The Call of the Wild Things
Page 3 of 3“NOW STOP!” Max said and sent the wild things off to bed without their supper. And Max the king of all wild things was lonely and wanted to be where someone loved him best of all.
All this sturm und drang, these millions of dollars pumped from the asses of Warner Bros. executives, these hard-won reputations walking a tightrope, these countless hours of writing, rewriting, storyboarding, haggling, casting, costuming, filming, animating, dailies, post-production, marketing—all this comes back to Sendak’s 10 little sentences. Lay all the spent energy (and the fallout) at the clawed feet of Max, his misdeeds, his discipline and his delusion, that hot supper, that piece of cake at the end of it all.
So we’re back now to why. What accounts for the enduring popularity of Wild Things? Exactly what spell has this book—of all the books out there—cast on generations of readers, with still more generations in the making after mom and dad pull the covers up tonight over their beautiful sleeping child, lay down the copy of Where the Wild Things Are on the nightstand, and softly slip, hand-in-hand, off toward their own bedroom, their hearts so full they can barely breathe?
It’s the illustration, stupid.
It’s Sendak’s uncanny ability to draw and color an utterly unreal place that is so utterly real.
Look at Max. Look at the lines that Sendak squiggles for his mouth—there’s genius in the strokes that show Max’s triumph, his smugness, his unflinching courage. Who knew a mouth could say so much without a single word coming from it?
Look at the monsters. They’re not only hurly-burly symbols of raging emotions—they’re family. The wild things uncannily resemble those uncles and aunts and grans that stomp through the crowded house on holidays, their nose hairs and big knobby knuckles and moles and age spots and uncut fingernails and massive feet and rheumy eyes and fleshy earlobes at the same time scary and delightful, funny and disturbing.
Look at the wild-rumpus panels, the remarkable six-page illustrated spread with no text where Max and the things go native, pagan, wild. Those big, lavish pictures transform Wild Things into something like a flip book—you could riffle through the pages and know Max’s story perfectly well without reading a word.
But wait! No! It’s not the illustrations at all—it’s the story!
The illustrations are atmospheric, sure, but this is an adventure story: a tale of pure id, as deep and famished as Philip Roth’s, id in young Max that cries like Billy Idol in the midnight hour—more, more, more. (Is there any kid on earth who doesn’t want more?)
Yes, it’s the story! Just look at Sendak’s perfect turns of phrase. When Max beholds his four-poster bed transformed to jungle trees, his ceiling to vines, Sendak gives us this mind-expanding line: “ and an ocean tumbled by with a private boat for Max.”
Tumbled by! An ocean!
Here may be the most brilliant verb choice since Lewis Carroll slew his Jabberwock and “chortled” in joy.
Of course it’s the story! And we haven’t even reached the real money line—the immortal syllables that stick like a leech to the cortex of every young brain that hears them, syllables parroted back infinity times—“And now,” cried Max, “let the wild rumpus start!”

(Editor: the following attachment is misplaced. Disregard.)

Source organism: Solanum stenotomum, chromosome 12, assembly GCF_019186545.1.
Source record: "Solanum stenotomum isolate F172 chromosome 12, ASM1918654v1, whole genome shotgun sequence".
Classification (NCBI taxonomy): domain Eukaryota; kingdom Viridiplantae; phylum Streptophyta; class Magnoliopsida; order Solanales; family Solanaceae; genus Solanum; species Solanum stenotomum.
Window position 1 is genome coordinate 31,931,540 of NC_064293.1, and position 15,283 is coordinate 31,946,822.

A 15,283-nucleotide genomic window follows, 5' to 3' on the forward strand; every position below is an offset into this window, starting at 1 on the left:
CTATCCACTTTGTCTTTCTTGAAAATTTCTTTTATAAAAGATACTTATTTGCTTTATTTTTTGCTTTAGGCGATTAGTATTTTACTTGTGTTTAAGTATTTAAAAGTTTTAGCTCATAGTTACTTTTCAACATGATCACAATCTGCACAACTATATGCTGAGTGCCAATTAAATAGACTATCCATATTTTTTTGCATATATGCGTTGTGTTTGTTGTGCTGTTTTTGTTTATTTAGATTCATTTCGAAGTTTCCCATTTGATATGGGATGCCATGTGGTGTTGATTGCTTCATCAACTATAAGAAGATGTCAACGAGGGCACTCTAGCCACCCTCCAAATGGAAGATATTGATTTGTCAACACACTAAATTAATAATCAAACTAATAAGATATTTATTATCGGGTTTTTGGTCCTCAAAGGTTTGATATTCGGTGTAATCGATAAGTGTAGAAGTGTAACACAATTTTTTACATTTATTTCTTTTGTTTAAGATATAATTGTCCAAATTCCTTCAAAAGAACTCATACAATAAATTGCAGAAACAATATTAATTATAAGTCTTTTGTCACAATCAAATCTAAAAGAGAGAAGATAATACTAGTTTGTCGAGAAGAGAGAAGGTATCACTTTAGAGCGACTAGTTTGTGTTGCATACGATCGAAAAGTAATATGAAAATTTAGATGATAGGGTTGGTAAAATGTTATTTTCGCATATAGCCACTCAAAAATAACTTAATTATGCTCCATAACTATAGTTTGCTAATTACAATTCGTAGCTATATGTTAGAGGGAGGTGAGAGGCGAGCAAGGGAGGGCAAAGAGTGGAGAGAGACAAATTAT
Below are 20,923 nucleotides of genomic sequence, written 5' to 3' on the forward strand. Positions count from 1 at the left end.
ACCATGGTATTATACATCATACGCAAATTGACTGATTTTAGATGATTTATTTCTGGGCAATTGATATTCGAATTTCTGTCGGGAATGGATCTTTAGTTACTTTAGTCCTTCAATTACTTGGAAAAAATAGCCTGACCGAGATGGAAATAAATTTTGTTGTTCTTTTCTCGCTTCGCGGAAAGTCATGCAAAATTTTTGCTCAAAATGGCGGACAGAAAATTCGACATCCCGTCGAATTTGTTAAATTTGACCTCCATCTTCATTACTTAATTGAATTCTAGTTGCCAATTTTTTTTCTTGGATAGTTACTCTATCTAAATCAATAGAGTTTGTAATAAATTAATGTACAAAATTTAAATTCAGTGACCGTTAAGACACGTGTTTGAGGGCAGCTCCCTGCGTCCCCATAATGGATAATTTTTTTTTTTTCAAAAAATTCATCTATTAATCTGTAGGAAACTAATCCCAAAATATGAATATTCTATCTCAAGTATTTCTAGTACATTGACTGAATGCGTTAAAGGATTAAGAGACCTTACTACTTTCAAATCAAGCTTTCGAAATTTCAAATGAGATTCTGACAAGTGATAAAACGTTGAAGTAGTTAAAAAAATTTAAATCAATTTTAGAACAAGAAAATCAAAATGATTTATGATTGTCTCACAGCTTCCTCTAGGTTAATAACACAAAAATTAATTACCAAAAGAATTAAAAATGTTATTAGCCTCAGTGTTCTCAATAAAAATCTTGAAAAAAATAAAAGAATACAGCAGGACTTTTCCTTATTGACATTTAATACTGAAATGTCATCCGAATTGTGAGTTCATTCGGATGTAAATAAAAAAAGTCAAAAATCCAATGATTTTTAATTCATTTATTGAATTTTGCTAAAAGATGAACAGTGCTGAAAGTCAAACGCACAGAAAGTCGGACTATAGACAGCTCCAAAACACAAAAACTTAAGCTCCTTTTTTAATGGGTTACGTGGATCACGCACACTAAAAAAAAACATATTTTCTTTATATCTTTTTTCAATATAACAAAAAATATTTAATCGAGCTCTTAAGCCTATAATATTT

The wild rumpus!
Put down your pen and uncork the champagne, Sendak—it’s time to open a Swiss bank account.
The wild things roared their terrible roars and gnashed their terrible teeth and rolled their terrible eyes and showed their terrible claws but Max stepped into his private boat and waved good-bye
So. The illustration? Or the story?
How about neither?
There’s still something more. Pictures and words alone fail to deliver us to the wellhead of Sendak’s magic. Even as a destination, as a place you only get to by opening the door to another world—a door called a book cover—the world of Wild Things isn’t quite as whole or unique as parallel worlds under the covers of books by Dr. Seuss and Margaret Wise Brown.
But Where the Wild Things Are has something these other books don’t have. A great secret. And here’s why it endures: Wild Things is not really a children’s book.
Oh, children unquestionably love Wild Things—what child wouldn’t gobble up a tale where the hero gets it all? Max chases the dog with a fork, threatens to eat his mom. When punished, he fantasizes an anger so profound, a vengeance so monumental, that it flattens all in its path. The most fearsome adversaries bow and scrape before his wrath. He inflicts an eyeball-to-eyeball humbling on the poor woolly behemoths Hah! You’re not so big and bad after all, are you, my pussycats?
And then? Once Max’s anger is slaked, once love and loneliness begin to fill his heart again—why, he comes back home.
Don’t we all want that?
He found his supper waiting for him and it was still hot.
Well done, Max. You have your cake and rumpus, too. You got it all.
Where the Wild Things Are gives mom and dad a book that fully acknowledges the catharsis of anger and the wondrous healing power of imagination. It also shows that discipline is a requirement, even as it gives parents a way to show a child that discipline is love, too.
Even better, after misbehavior and punishment, when regret and loneliness are the last embers glowing in the black ashes of anger, when a child misses mom or dad and wants to come home, he always can.
Unconditional love reels Max back.
It’s better than any wild rumpus could ever be.
And it’s not just children who crave that promise. It’s their parents, and those hipsters, too—anyone who once was a child. It’s everyone, it’s all of us.
That’s why the book lives. That’s why parents still sit down night after night, a child’s downy hair under a mother or father’s chin, to read of the wild things and the boy who comes back home.